Korean Sangi rods

An armillary sphere is a mechanical model of the universe. The metal bands within the spheres represented the circular orbits of the planets revolving around a central Earth or the sun, depending on the particular scientific theory depicted; pre or post Copernican. When devised, they were among the most complex mechanical devices of their time. Renaissance personages frequently had themselves portrayed in paintings standing next to an armillary sphere indicating their association with wisdom and knowledge.

Italian armillary sphere

This Western astrolabe was constructed by Bernard Sabeus in 1558. Sabeus was a craftsman who is known to have worked in Padua during the years 1552 - 1559. The artisan’s skill that had been previously used to decorate objects of warfare such as swords and suits of armor was now directed at embellishing the new objects of status and power, scientific instruments. However, in creating these new instruments, high levels of precision and mechanical ability were also required. An astrolabe was an instrument used to measure plane angles associated with navigational, terrestrial and astronomical sightings. This astrolabe (click image to enlarge) exhibits a high level of workmanship.

Italian astrolabe

Oronce Fine (1494-1555) was a French mathematician and astronomer who served as the Chair of Mathematics at the CollÃ©ge Royal from 1531 until the time of his death. He revised the classical works of great masters such as Ptolemy, Aristotle and Sorobosco; compiled encyclopedic texts on mathematics; and developed astronomical measuring instruments.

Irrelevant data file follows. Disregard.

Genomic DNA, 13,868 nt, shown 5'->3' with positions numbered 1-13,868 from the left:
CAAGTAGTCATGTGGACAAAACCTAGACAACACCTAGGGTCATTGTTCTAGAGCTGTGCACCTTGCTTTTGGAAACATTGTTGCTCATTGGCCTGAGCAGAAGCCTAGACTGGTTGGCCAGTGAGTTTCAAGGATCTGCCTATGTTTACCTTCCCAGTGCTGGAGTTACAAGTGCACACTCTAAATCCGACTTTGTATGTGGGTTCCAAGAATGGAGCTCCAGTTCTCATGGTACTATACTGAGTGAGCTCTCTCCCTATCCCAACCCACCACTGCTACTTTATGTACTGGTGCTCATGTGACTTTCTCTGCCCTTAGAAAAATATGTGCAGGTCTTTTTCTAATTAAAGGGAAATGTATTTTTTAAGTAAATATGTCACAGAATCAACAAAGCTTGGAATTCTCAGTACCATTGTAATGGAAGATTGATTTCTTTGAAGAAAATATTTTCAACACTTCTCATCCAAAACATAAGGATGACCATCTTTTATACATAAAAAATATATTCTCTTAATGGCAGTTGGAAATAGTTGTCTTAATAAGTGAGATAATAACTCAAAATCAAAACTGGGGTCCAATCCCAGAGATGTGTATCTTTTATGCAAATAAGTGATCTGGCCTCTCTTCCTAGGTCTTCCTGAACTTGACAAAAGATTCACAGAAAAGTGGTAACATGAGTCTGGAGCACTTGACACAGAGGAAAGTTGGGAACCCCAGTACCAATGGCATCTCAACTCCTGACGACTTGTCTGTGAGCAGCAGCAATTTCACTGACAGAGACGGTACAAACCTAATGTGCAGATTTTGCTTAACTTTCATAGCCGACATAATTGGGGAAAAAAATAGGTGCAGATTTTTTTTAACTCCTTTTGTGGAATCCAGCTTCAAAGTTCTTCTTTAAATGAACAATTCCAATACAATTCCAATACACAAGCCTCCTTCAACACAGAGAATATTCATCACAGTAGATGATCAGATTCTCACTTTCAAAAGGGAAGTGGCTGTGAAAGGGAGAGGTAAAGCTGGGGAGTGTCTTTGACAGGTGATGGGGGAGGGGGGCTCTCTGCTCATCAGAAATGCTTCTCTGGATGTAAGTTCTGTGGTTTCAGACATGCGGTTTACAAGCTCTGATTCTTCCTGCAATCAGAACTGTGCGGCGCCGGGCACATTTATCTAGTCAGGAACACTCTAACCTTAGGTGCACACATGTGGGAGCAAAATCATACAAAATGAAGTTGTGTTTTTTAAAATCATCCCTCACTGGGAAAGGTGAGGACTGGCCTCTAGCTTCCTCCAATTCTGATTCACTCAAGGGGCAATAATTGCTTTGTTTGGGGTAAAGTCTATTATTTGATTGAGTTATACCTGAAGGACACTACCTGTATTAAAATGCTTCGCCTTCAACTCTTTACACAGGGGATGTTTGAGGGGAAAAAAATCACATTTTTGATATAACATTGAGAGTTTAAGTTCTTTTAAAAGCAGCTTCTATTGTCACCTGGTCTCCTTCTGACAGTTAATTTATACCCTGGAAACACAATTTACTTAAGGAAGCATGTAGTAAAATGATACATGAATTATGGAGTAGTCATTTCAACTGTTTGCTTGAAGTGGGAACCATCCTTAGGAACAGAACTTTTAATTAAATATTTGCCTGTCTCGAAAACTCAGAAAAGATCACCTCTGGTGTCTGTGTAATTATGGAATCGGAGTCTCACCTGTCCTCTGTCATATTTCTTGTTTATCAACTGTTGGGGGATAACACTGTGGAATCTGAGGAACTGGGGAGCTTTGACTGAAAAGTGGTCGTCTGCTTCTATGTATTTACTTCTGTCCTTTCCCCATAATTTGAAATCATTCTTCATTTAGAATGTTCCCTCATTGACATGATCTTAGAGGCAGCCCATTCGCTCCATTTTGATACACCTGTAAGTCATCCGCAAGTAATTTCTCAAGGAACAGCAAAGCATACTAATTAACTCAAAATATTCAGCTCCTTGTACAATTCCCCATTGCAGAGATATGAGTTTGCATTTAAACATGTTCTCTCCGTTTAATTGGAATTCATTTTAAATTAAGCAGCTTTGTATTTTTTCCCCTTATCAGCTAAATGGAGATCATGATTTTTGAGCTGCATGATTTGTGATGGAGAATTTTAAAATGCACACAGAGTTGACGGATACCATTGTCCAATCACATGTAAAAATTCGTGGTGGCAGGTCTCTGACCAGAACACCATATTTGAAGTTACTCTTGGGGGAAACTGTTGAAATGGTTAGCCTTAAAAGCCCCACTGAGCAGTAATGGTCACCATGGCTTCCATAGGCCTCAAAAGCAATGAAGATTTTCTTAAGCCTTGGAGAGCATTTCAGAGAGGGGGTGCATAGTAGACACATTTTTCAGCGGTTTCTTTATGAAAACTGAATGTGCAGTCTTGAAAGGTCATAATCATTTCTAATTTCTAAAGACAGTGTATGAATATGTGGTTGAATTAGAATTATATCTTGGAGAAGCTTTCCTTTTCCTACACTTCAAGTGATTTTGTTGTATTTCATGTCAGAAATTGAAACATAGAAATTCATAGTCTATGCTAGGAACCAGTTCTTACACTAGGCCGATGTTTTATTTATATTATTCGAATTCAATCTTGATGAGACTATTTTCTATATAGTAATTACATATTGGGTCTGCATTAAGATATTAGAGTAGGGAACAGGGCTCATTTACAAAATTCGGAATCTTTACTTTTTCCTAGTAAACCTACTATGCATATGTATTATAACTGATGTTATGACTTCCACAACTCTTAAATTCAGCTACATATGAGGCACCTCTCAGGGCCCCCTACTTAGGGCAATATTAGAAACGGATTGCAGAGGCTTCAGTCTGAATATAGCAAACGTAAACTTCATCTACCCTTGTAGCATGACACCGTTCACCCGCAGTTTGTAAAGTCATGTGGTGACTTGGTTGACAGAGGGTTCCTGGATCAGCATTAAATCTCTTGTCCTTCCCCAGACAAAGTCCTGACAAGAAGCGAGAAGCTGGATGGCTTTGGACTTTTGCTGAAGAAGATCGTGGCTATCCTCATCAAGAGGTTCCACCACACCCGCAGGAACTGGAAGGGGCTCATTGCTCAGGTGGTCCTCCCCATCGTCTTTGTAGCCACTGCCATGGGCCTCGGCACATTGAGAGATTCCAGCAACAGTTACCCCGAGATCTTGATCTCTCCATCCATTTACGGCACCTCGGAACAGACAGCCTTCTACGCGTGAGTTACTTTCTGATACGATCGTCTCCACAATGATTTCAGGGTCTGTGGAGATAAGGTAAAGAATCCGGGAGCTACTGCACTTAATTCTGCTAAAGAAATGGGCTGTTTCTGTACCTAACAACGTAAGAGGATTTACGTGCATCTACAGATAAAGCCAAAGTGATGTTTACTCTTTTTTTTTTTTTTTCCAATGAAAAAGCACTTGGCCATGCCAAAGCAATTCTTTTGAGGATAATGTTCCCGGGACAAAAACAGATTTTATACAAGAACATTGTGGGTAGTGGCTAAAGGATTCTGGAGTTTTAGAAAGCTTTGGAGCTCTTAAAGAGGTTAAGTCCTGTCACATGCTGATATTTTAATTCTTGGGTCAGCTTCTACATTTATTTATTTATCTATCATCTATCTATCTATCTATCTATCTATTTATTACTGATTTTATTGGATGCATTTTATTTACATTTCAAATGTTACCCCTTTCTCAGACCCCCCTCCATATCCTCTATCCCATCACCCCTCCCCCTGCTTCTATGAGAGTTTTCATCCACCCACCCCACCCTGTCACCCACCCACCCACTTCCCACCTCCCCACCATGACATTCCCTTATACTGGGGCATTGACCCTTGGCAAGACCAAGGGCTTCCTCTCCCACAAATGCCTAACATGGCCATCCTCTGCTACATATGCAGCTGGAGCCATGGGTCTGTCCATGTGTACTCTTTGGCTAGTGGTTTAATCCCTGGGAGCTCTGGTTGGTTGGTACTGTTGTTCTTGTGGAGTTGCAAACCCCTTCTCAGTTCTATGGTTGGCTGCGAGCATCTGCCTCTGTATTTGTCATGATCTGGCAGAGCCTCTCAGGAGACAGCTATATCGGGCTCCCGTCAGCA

This image above is from Book V of

Oronce Fine's Le Sphere du Monde

In the year 1794, AndrÃ© Marie Legrendre (1752 - 1833) published his

The image above (click to enlarge) is of pages 106 and 107 of Legendre’s

Legendre's Elements of Geometry

Leonhard Zubler wrote

The image above is page 23 of Zubler’s

Leonhard Zubler's Nova Instrumentum Geometricum

Girard Desargues (1591—1650) was a French mathematician and engineer best known for his contributions to projective geometry. He published materials on many technical and engineering topics. In 1640, he published a tract on dialing-constructing sun dials. This is the title page of the 1659 English language translation of this work.

Desargues' Sundials

Kepler's Logarithms

Johannes Kepler ( 1571—1630 ) was concerned that Austrian wine merchants were cheating their customers by gauging the volume of their barrels incorrectly. To correct the situation, he undertook a study of the volume of wine barrels. He published his findings, *Nova Stereometria Doliorum vinarorum*, in 1615. Forsaking classical techniques of volume calculation, Kepler produced solids of revolution, dissected them into an infinite number of circular laminae and obtained a volume summation. He applied this technique to consider solids other than wine barrels; in total studying the volumes of 92 different solids. Written in Latin this work was scholarly and had a limited audience. In order to increase his financial returns in 1616, he published a popular German language version of his work, *Ausszag aus der Uralten Messekunst Archimedes*. The page images are from the *Messekunst*. Page 27 contains a discussion on the volume of a torus. Page 28 returns to a consideration of the volume of wine barrels.